Schiaparelli on Mars.

On 14 March 2016 the European Space Agency used facilities at  Baikonur in Kazakhstan to launch their long awaited mission to Mars, the not so snappily named ExoMars Trace Gas Orbiter (TGO) and, bolted onto it, a smaller probe called Schiaparelli. Although the much larger TGO will only orbit Mars, next Wednesday, 19 October, Schiaparelli will attempt to land on the surface of of the planet, after its seven month journey.


What Schiaparelli might look like on Mars’s surface – Image from ESA

Assuming all goes well, the spacecraft will land on a flat area called Meridiani Planum, close to the equator. Currently this region on Mars is in its dust storm season. Dust storms occur often on Mars and can be very large, covering an area the size of the US, and may last for many weeks. During a dust storm the dust is so thick that it is not possible to see the Martian surface from Earth or even a spacecraft orbiting the planet. It also blocks much of the sunlight from reaching the planet’s surface. This was an important part of the storyline in “The Martian” where the hero’s car batteries were unable to move due to the lack of solar power, nearly stranding him.

Schiaparelli carries a collection of instruments called DREAMS (Dust characterisation, Risk assessment, and Environment Analyser on the Martian Surface), to study the Martian environment.

The DREAMS instruments will be able to measure the local wind speed and direction, humidity, pressure, atmospheric temperature, the transparency (or how the amount of light which which gets through the atmosphere varies) and atmospheric electric fields which may be caused by dust.  Unlike nearly all other spacecraft, Schiaparelli will have a non- rechargeable battery. The battery will only last for about a week, after which the spacecraft will run out of power and stop functioning. The decision to go for non chargeable battery was made because Schiaparelli is a relatively simple lander, with a small set of instruments and will have completed its mission within the week in which it will be operational. The main part of the mission, however, is a spacecraft which will orbit Mars for at least 6 years, and this is the TGO.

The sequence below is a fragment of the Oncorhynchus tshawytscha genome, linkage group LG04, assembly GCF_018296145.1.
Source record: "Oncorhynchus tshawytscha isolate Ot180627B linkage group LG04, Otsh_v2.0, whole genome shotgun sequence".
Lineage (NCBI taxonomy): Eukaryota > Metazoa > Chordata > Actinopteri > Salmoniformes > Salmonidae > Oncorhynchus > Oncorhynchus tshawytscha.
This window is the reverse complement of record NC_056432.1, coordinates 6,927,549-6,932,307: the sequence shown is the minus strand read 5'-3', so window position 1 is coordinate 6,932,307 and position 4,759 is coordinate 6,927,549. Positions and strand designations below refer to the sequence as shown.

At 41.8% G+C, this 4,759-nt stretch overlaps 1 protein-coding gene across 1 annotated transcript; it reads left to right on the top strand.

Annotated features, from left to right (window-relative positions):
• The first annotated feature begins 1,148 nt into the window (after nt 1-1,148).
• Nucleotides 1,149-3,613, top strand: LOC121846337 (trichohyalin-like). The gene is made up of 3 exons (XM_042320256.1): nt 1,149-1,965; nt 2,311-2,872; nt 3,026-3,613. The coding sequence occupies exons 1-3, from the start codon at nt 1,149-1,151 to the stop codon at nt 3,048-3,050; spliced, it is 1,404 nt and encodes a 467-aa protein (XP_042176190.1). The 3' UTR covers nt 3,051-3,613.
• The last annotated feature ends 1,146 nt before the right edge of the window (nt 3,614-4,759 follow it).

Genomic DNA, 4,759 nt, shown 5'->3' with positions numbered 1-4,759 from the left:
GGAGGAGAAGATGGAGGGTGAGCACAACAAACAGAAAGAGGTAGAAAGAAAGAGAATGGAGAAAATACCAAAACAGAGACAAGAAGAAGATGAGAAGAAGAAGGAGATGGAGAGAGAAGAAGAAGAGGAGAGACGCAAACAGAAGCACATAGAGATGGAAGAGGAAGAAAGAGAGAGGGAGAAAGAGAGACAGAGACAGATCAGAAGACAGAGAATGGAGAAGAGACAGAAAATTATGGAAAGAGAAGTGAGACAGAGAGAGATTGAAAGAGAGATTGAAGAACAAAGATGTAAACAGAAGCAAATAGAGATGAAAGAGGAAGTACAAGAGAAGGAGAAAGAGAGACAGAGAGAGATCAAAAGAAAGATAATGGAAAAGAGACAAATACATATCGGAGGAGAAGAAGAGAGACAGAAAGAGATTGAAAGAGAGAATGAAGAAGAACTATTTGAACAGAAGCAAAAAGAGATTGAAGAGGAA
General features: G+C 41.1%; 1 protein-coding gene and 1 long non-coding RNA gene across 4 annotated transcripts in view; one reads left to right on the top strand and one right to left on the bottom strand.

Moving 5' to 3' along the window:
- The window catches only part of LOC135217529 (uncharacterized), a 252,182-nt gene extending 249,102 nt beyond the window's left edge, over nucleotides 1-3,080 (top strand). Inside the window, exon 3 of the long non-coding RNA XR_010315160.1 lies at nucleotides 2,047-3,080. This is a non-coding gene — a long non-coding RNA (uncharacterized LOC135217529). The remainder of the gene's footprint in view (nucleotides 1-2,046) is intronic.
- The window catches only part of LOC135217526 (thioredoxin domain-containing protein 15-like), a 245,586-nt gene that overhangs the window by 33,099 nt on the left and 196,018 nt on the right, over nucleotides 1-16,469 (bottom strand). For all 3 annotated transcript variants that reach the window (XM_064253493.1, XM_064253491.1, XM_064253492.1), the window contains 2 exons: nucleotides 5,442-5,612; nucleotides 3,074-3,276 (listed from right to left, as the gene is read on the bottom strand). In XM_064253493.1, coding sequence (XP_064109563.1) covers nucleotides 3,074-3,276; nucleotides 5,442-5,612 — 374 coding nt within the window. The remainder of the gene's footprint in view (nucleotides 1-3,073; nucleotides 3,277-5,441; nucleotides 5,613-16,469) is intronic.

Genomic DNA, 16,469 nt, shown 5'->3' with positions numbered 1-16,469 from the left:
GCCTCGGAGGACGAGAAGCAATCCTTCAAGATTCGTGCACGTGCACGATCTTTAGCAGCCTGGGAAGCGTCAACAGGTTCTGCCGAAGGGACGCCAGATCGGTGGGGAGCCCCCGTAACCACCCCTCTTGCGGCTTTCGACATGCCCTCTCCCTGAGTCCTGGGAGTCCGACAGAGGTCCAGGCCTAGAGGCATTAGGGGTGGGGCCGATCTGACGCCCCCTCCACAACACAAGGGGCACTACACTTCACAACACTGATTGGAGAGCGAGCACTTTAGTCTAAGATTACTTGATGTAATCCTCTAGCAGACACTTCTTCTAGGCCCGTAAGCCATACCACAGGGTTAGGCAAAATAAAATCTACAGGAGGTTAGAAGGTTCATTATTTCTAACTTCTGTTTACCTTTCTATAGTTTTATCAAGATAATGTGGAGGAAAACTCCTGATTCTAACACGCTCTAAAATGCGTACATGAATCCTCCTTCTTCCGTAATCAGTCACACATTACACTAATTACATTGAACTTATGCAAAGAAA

The aim of the TGO is to study how the distribution of the gas methane varies according to its position on the planet’s surface and over the course of time.

Trace Gas orbiter

Image from ESA

What is the significance of methane on Mars?

Compared to the Earth, Mars has a very thin atmosphere. Its surface pressure is only 0.6% of that of the Earth. The atmosphere mainly consists of carbon dioxide. However, it also contains a small amount of methane (around 0.000001%) (ESA 2004). This is a puzzle to scientists because the ultraviolet light from the Sun should break up any methane within 600 years, and Mars is 4.5 billions old. Therefore there must be some process occurring on Mars which is constantly replenishing the methane.


Mars- Image from NASA

There are various possibilities for the origin of this methane. One is that it is released by geological processes such as volcanoes or a chemical process occurring within rocks called serpentinisation. This is not as exciting as it sounds (no snakes, I’m afraid) – it is simply a slow chemical reaction between olivine (a mineral found on Mars) carbon dioxide and water which can produce methane.  Another is that there is a large reservoir of methane locked away in the ice below the Martian surface and as the temperature varies some of the ice may melt, thus releasing the methane into the atmosphere.